JEFFERSON CITY — On a day two former legislators were due to appear in court and one day after another began his prison term, the 2010 Missouri General Assembly began with a call for ethics reform.
House Speaker Ron Richard, R-Joplin, announced the creation of a committee in the House to address ethics and governmental accountability. Richard said he was creating a new committee, chaired by Rep. Sally Faith, R-St. Charles, instead of using current committees to draw attention to the issue.
"I want to make sure you all and the state of Missouri can watch its progress," Richard said.
Addressing the Senate, President Pro Tem Charlie Shields, R-St. Joseph, said, "We must strive for higher ethics standards because ethics violations are unacceptable."
Shields welcomed the body's newest senator, Joe Keaveny, D-St. Louis, but reminded the Senate of the reasons Keaveny's predecessor departed.
Former Sen. Jeff Smith, D-St. Louis, who held the seat during the last legislative session, began a prison term Tuesday in Kentucky for obstructing justice. Also in trouble with the law are two former members of the House: former House Speaker Rod Jetton, R-Marble Hill, who requested a new judge Wednesday in his assault trial, and former Rep. T.D. El-Amin, D-St. Louis County, who was sentenced Wednesday to 18 months in prison for bribery.
While both Richard and Shields promised that reforming ethics laws would be one of the first items brought to the floor, exactly what would be contained within the legislation was still in doubt Wednesday.
Shields has filed a bill that would ban lobbyist contributions during the legislative session, appoint an independent investigator to an ethics commission and require staff to file financial disclosure forms.
Shields' legislation is similar to a bill filed by House Majority Leader Steven Tilley, R-Perryville, which would ban all contributions from lobbyists. Tilley said he voluntarily stopped accepting gifts from lobbyists in July.
But Shields and Senate Majority Leader Kevin Engler, R-Farmington, were not ready to ban all contributions outright.
Asked if allowing lobbyists to contribute at the conclusion of a session is just putting off a donation, Shields said that was "one perception" but that "we need to get past that perception."
Shields and Engler also said they were not in favor of Gov. Jay Nixon's proposal to limit contributions to legislators.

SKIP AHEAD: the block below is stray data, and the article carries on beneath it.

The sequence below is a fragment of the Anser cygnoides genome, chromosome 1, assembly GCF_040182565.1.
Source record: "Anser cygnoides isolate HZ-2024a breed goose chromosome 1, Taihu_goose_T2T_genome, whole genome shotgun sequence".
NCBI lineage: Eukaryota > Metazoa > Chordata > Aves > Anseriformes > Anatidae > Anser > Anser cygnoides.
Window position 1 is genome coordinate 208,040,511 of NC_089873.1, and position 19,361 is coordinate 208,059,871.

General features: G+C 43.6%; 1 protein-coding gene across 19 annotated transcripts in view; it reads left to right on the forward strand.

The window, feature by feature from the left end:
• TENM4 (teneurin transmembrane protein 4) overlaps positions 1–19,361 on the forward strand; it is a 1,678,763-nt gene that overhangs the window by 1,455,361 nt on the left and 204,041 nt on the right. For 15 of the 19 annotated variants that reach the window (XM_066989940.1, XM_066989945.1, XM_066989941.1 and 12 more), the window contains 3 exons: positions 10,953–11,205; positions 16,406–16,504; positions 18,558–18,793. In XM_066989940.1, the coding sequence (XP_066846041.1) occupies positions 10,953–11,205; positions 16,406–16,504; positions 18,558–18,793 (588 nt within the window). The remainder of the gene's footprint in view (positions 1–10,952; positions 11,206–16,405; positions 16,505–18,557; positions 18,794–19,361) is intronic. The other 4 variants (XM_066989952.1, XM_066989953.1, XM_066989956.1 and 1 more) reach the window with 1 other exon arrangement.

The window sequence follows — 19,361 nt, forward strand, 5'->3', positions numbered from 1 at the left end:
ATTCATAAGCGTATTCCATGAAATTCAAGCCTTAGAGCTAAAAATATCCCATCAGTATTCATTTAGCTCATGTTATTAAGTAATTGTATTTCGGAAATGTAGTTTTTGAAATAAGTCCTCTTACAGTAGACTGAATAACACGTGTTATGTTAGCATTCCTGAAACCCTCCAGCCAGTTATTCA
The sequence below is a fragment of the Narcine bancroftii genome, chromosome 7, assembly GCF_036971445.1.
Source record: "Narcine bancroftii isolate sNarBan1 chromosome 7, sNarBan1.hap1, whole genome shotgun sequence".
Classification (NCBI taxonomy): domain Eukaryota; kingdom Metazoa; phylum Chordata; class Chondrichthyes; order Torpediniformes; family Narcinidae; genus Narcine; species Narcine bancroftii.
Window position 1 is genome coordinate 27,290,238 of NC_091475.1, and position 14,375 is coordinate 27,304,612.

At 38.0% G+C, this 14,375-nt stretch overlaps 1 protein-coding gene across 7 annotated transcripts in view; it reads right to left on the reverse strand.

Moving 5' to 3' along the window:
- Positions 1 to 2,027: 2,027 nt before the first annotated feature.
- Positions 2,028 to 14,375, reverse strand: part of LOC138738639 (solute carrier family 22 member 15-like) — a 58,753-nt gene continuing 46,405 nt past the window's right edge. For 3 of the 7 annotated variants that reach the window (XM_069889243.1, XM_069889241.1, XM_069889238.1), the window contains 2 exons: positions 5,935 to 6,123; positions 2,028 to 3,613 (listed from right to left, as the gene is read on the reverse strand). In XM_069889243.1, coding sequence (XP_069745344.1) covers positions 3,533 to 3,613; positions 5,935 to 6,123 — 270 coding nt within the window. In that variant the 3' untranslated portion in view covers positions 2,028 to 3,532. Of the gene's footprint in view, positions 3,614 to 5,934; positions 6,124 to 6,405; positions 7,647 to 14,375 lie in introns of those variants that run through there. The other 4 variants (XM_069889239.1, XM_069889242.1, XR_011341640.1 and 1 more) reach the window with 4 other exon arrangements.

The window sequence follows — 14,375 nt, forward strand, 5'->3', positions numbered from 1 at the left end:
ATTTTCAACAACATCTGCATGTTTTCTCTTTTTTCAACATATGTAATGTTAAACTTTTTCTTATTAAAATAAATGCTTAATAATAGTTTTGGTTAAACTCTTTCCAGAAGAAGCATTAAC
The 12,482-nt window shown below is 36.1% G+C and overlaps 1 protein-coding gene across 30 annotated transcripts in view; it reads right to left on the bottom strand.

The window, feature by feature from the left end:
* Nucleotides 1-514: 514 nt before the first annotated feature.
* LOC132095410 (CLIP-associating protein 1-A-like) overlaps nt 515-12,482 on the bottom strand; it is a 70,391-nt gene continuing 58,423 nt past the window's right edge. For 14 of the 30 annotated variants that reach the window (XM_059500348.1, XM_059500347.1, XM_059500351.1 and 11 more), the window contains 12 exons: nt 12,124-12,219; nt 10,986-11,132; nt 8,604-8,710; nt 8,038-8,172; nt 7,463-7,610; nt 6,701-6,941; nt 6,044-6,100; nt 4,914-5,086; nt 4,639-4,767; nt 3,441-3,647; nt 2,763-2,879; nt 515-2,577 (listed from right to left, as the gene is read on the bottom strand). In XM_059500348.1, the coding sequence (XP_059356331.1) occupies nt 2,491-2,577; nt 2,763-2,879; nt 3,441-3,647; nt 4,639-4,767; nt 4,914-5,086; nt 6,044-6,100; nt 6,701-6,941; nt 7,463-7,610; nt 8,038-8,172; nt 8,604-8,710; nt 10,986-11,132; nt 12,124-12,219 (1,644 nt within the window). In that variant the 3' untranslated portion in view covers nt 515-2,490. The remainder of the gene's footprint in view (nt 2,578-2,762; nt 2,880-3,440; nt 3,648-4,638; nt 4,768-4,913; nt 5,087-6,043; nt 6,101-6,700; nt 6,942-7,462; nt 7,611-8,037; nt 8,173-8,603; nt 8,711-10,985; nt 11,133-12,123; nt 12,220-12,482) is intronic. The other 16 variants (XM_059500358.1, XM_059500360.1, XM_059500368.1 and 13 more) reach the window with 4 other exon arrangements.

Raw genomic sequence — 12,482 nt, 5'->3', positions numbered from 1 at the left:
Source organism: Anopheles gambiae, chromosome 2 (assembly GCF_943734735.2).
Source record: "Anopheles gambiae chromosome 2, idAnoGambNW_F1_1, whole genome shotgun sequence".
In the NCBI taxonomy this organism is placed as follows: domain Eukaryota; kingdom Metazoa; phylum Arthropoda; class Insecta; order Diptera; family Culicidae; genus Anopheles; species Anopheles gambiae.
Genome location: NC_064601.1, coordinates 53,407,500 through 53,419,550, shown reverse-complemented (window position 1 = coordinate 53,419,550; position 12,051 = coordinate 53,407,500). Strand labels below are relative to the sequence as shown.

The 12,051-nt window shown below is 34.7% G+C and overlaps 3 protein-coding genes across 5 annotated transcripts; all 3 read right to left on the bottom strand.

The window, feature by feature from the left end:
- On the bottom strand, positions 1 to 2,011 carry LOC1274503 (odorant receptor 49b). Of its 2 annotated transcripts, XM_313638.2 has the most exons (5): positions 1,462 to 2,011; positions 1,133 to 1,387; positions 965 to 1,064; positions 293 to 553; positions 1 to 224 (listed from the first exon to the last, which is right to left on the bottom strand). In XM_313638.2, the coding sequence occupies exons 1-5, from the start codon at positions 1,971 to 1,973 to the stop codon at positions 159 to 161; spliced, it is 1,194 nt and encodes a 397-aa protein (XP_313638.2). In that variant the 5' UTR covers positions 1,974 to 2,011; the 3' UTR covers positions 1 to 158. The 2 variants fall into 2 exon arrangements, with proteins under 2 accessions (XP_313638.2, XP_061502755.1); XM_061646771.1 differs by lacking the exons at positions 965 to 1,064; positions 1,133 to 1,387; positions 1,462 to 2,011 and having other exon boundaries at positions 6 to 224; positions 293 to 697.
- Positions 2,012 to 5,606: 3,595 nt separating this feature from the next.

These limits should be included in any ethics legislation, said House Minority Leader Paul LeVota, D-Independence.
"It can't be called comprehensive ethics reform unless you have some sort of campaign finance limits," LeVota said.
Engler said when Missouri had contribution limits, donors participated in a "shell game" that allowed the laundering of money through various campaign committees.
Nixon's proposal would eliminate the movement of money between committees, a move supported by Senate Minority Leader Victor Callahan, D-Independence.
"Limits are a very good idea," Callahan said. "The problem is we need limits on everything."
The state's budget woes were another issue Shields said would be a main focus of the next legislative session.
"We are facing an ongoing budget crisis, and to succeed we must have a governor who will do his job and present a balanced budget that is not short-sighted," Shields said.
Shields, Engler and Callahan all said that ensuring continued funding for educational programs would be critical in the creation of the budget.
"This year, we must continue (a) commitment (to) make education a top budget priority," Shields said.
Shields said his third priority was to make long-term planning a part of this year's legislative process.
In a press conference following his address, Shields, who is term-limited after this year, said he wants to leave something with a lasting impact. Some Democrats, however, said they were reluctant to tie the hands of future legislators.